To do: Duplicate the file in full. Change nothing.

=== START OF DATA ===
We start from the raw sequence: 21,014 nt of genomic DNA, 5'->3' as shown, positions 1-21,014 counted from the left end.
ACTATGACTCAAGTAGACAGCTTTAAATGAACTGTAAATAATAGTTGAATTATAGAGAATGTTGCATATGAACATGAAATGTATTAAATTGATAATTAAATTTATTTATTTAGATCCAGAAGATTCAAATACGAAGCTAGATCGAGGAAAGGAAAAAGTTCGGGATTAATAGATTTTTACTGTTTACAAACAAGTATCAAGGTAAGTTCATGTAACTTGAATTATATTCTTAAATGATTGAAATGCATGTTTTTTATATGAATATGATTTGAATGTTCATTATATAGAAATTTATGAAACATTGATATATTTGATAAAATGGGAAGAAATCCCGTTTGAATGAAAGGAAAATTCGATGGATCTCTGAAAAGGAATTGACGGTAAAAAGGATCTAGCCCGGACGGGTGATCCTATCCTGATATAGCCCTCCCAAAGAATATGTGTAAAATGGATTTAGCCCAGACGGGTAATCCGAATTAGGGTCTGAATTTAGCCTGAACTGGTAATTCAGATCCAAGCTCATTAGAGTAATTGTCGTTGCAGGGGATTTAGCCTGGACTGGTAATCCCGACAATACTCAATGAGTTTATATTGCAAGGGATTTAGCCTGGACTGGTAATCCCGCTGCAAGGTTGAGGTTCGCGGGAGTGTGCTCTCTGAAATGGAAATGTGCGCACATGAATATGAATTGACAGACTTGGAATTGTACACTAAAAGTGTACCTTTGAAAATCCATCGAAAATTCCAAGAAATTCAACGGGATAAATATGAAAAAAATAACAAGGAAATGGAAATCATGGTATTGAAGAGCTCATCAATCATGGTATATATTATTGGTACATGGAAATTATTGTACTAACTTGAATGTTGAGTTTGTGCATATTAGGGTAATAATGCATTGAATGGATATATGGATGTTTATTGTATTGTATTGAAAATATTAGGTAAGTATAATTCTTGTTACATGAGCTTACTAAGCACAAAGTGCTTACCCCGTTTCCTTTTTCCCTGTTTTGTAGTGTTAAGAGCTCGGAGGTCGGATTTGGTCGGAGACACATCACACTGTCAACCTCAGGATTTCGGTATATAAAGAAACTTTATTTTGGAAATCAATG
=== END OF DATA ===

We start from the raw sequence: 21,014 nt of genomic DNA, 5'->3' as shown, positions 1-21,014 counted from the left end.
ACTATGACTCAAGTAGACAGCTTTAAATGAACTGTAAATAATAGTTGAATTATAGAGAATGTTGCATATGAACATGAAATGTATTAAATTGATAATTAAATTTATTTATTTAGATCCAGAAGATTCAAATACGAAGCTAGATCGAGGAAAGGAAAAAGTTCGGGATTAATAGATTTTTACTGTTTACAAACAAGTATCAAGGTAAGTTCATGTAACTTGAATTATATTCTTAAATGATTGAAATGCATGTTTTTTATATGAATATGATTTGAATGTTCATTATATAGAAATTTATGAAACATTGATATATTTGATAAAATGGGAAGAAATCCCGTTTGAATGAAAGGAAAATTCGATGGATCTCTGAAAAGGAATTGACGGTAAAAAGGATCTAGCCCGGACGGGTGATCCTATCCTGATATAGCCCTCCCAAAGAATATGTGTAAAATGGATTTAGCCCAGACGGGTAATCCGAATTAGGGTCTGAATTTAGCCTGAACTGGTAATTCAGATCCAAGCTCATTAGAGTAATTGTCGTTGCAGGGGATTTAGCCTGGACTGGTAATCCCGACAATACTCAATGAGTTTATATTGCAAGGGATTTAGCCTGGACTGGTAATCCCGCTGCAAGGTTGAGGTTCGCGGGAGTGTGCTCTCTGAAATGGAAATGTGCGCACATGAATATGAATTGACAGACTTGGAATTGTACACTAAAAGTGTACCTTTGAAAATCCATCGAAAATTCCAAGAAATTCAACGGGATAAATATGAAAAAAATAACAAGGAAATGGAAATCATGGTATTGAAGAGCTCATCAATCATGGTATATATTATTGGTACATGGAAATTATTGTACTAACTTGAATGTTGAGTTTGTGCATATTAGGGTAATAATGCATTGAATGGATATATGGATGTTTATTGTATTGTATTGAAAATATTAGGTAAGTATAATTCTTGTTACATGAGCTTACTAAGCACAAAGTGCTTACCCCGTTTCCTTTTTCCCTGTTTTGTAGTGTTAAGAGCTCGGAGGTCGGATTTGGTCGGAGACACATCACACTGTCAACCTCAGGATTTCGGTATATAAAGAAACTTTATTTTGGAAATCAATG